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if you're on a long-time visa, do you have to become a doormat?


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If you want to stay in a third world country, you can not expect the same safenes as in the western world. That you had to understand and live with, if you want your life here.

 

You shall not be a doormat, but you had to show good behaviour and respect to the local culture.

 

I had one experience with the police, in an traffic accident. I must brake hard for a young thai on a little motorbike, who was playing on the bike and then was falling just in the front of my car, I blocked the brakes and get 4 sleeping thai cars up in my ash. All the thai drivers think I was driving wrong, I did not go in to any discussions, I said to them lets wait the police and the insurance. The insurance guy was fair, but the police would not talk anything, it was clear that they waited that the farrang should accept to pay what the assurance would not pay. Then I suggest to go to the policestation and write a report for court use, then we moved to the policestation and the police was not happy to begin to write, but they can not denie it even you are a farrang, after two-three hours talk the police began to write the report, and began to talk about who was guilty in the accident. After three hours they began to talk that the farrang was not guilty in the accident, it was clear they where not happy about this and they would have being much more happy if I had taken the blame for the accident without writing any thing.

 

My point is: You can not expect fairness from the police as a farrang. Do not get upset but be patient and persistent in talks with the police. Have some minimum knowledge about how law, court and police works in the country you live in. Have control over what you are doing and avoid stupid situations with Thais, some times better to look the other way or give the other cheek.

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the easiest way to avoid physical confrontations is to stay home and spend all your time on internet forums.    also  limit interactions with humans to activities such as posting on Facebook , texting

Can't say I have had any serious problems in Thailand. I drive defensively, keep 80% of my assets in Australia, don't own anything apart from an elderly car and scooter, both bought secondhand. Cash I

I noticed pretty quickly that the expats who get into those sorts of situations always have entirely reasonable explanations for why they happened, and I have no reason to doubt their sincerity ... ex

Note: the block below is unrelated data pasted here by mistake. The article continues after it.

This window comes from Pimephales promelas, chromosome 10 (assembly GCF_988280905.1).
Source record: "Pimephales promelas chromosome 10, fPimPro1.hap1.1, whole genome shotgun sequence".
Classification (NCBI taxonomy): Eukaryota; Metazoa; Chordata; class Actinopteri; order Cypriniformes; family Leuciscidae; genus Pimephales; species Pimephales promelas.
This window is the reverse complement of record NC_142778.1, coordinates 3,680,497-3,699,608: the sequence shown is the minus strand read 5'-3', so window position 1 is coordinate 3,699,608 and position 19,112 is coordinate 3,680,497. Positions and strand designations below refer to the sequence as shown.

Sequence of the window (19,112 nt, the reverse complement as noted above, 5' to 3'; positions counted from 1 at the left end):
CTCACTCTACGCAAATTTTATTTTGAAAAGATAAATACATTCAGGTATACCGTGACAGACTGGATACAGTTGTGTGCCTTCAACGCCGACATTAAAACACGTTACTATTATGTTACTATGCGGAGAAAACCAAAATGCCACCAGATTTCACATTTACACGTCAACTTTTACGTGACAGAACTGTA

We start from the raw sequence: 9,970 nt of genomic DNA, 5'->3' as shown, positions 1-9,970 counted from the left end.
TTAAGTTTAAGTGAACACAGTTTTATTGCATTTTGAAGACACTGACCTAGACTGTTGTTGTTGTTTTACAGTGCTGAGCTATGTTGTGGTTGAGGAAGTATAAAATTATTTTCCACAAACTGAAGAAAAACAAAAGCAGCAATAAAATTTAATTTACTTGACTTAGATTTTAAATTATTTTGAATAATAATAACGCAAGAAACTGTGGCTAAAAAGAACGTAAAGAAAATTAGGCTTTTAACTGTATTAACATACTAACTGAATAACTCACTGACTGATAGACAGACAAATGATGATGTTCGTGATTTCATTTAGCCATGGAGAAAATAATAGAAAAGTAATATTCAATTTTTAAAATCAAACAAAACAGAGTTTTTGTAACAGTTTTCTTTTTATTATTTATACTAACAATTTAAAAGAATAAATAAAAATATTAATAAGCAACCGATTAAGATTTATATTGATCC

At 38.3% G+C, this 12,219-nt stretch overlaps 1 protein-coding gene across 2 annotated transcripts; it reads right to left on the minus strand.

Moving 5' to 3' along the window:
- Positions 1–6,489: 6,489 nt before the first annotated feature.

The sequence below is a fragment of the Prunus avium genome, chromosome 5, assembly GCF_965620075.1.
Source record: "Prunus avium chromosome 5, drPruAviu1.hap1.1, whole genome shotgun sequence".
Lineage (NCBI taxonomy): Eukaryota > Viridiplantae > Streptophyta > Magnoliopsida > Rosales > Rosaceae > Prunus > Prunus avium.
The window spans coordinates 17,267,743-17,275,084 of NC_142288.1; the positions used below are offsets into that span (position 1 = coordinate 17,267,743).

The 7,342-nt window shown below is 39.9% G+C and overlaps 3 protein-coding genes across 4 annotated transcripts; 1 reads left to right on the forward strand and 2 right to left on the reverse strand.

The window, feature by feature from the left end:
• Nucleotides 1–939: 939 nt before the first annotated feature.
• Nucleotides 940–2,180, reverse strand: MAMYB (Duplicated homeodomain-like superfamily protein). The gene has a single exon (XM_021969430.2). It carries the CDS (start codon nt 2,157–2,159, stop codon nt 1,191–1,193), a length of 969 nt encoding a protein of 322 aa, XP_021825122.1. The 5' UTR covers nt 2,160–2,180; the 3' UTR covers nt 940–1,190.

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OP, the 1 year visa gives you no more rights than a tourists entering Thailand for their first time on a 30 day visa exemption stamp.

 

You could be married here, have 2 kids, a business that employs Thai staff, a house, a car etc, but you have no more rights than a tourists entering for their first time on a 30 day exemption stamp.  What does that tell you about the stability a 1 year visa offers here?

 

Indeed, this matter was raised some time ago in a different thread, and after some debate, it was agreed that the only thing a 1 year visa gives you over a 30 day visa exemption stamp was you could get a 5 year driving license over a 1 year license.  Such luxury, for all the hoops for a 1 year license.  

 

Keep your assets and cash in your home country and transfer to Thailand monthly living expenses.  Also, explore the region and have a Plan B as an alternative to Thailand.  You very well may need it in the future.  

 

You will only be a doormat if you allow yourself to be.

 

I make Thailand work for me, not the other way around.     

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I spent many decades visiting and living in LOS. However I always understood that I was running a risk that something would go wrong and I could end up in the slammer or worse. It was a risk I understood and accepted.

 

Many times I did something and realised later that it could have gone very wrong for me.

 

However, life's a risk wherever we are, and LOS was a lot more fun than anywhere else I'd been, so worth it.

 

If I have to regret anything about living in LOS, it's only that I passed up on a few chances with really cute girls, and married the wrong one.

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9 hours ago, Leaver said:

You could be married here, have 2 kids, a business that employs Thai staff, a house, a car etc, but you have no more rights than a tourists entering for their first time on a 30 day exemption stamp.  What does that tell you about the stability a 1 year visa offers here?

and yet........................

So many posters that think because they spend a few thousand in LOS that it makes them somehow special and Thailand should be about THEM.

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I wonder why the poster thinks he will become a doormat. 

 

If you regularly get sparked out in your home country and treated like a door mat. Expect much worse here.

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37 minutes ago, thaibeachlovers said:

 

If I have to regret anything about living in LOS, it's only that I passed up on a few chances with really cute girls, and married the wrong one.

I have no cause to regret the relationship I am currently in with my Thai GF of 7 years.

OTOH, I have a lot of reasons with dollar signs on them, and more, to regret my two long-term relationships in Australia.